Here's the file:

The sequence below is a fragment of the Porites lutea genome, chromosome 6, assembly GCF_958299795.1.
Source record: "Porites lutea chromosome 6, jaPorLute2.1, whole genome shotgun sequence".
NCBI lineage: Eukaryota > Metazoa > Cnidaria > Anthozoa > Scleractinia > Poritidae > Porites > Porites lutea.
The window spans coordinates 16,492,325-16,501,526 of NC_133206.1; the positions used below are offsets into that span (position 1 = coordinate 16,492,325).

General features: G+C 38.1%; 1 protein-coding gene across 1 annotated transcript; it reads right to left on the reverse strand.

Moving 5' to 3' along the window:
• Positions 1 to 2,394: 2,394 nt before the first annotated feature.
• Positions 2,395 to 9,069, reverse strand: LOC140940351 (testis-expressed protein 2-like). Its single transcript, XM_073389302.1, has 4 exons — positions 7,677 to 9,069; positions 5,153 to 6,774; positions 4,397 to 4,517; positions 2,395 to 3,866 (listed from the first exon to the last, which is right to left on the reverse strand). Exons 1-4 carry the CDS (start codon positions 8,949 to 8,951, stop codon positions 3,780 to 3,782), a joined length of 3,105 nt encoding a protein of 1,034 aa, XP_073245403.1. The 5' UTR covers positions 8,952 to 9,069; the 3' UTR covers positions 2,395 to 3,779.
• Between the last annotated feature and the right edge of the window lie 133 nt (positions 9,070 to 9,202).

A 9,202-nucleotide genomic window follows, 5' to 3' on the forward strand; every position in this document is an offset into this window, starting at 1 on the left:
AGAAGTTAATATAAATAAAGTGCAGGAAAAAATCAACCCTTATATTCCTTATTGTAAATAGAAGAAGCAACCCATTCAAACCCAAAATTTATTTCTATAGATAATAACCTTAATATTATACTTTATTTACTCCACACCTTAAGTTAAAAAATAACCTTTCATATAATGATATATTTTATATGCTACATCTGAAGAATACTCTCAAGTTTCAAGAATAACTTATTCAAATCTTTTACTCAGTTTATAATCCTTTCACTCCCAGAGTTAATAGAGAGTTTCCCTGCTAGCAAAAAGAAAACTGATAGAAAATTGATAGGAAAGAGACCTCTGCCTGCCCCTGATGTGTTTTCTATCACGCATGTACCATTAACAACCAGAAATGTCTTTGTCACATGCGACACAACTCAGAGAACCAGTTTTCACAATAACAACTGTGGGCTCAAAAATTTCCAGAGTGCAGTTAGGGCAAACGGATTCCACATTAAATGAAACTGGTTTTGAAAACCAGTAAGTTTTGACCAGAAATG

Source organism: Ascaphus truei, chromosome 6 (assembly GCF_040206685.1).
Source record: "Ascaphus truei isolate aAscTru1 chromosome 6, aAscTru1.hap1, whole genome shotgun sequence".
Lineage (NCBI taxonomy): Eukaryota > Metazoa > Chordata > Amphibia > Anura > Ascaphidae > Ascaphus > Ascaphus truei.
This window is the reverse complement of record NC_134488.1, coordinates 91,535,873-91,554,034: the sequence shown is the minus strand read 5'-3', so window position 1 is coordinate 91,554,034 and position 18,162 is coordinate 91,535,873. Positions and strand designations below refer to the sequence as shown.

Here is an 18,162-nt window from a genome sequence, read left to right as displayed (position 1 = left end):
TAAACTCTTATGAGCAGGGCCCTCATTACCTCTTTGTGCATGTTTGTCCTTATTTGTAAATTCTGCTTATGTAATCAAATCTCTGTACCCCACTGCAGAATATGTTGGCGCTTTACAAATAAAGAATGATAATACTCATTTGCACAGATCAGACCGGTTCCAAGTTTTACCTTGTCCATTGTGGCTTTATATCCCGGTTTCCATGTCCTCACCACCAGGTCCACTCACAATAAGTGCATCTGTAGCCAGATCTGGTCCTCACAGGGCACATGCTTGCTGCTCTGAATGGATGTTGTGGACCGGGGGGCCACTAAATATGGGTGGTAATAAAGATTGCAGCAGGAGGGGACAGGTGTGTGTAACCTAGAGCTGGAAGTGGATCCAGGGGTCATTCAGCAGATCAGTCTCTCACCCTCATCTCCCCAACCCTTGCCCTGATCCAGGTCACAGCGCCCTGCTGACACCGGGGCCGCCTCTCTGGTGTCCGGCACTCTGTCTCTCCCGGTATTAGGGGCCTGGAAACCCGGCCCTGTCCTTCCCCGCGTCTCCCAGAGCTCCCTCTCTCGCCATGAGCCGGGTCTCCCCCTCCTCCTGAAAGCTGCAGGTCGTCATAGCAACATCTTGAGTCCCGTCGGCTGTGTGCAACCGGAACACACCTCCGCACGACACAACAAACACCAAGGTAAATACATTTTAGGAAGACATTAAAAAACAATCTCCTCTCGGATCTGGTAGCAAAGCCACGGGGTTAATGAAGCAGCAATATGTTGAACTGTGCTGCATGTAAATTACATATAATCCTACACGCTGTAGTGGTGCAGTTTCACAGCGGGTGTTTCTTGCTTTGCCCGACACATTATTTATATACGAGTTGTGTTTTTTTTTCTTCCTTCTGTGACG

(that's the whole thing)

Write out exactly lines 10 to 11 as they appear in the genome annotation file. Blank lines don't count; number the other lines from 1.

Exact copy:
A 9,202-nucleotide genomic window follows, 5' to 3' on the forward strand; every position in this document is an offset into this window, starting at 1 on the left:
AGAAGTTAATATAAATAAAGTGCAGGAAAAAATCAACCCTTATATTCCTTATTGTAAATAGAAGAAGCAACCCATTCAAACCCAAAATTTATTTCTATAGATAATAACCTTAATATTATACTTTATTTACTCCACACCTTAAGTTAAAAAATAACCTTTCATATAATGATATATTTTATATGCTACATCTGAAGAATACTCTCAAGTTTCAAGAATAACTTATTCAAATCTTTTACTCAGTTTATAATCCTTTCACTCCCAGAGTTAATAGAGAGTTTCCCTGCTAGCAAAAAGAAAACTGATAGAAAATTGATAGGAAAGAGACCTCTGCCTGCCCCTGATGTGTTTTCTATCACGCATGTACCATTAACAACCAGAAATGTCTTTGTCACATGCGACACAACTCAGAGAACCAGTTTTCACAATAACAACTGTGGGCTCAAAAATTTCCAGAGTGCAGTTAGGGCAAACGGATTCCACATTAAATGAAACTGGTTTTGAAAACCAGTAAGTTTTGACCAGAAATG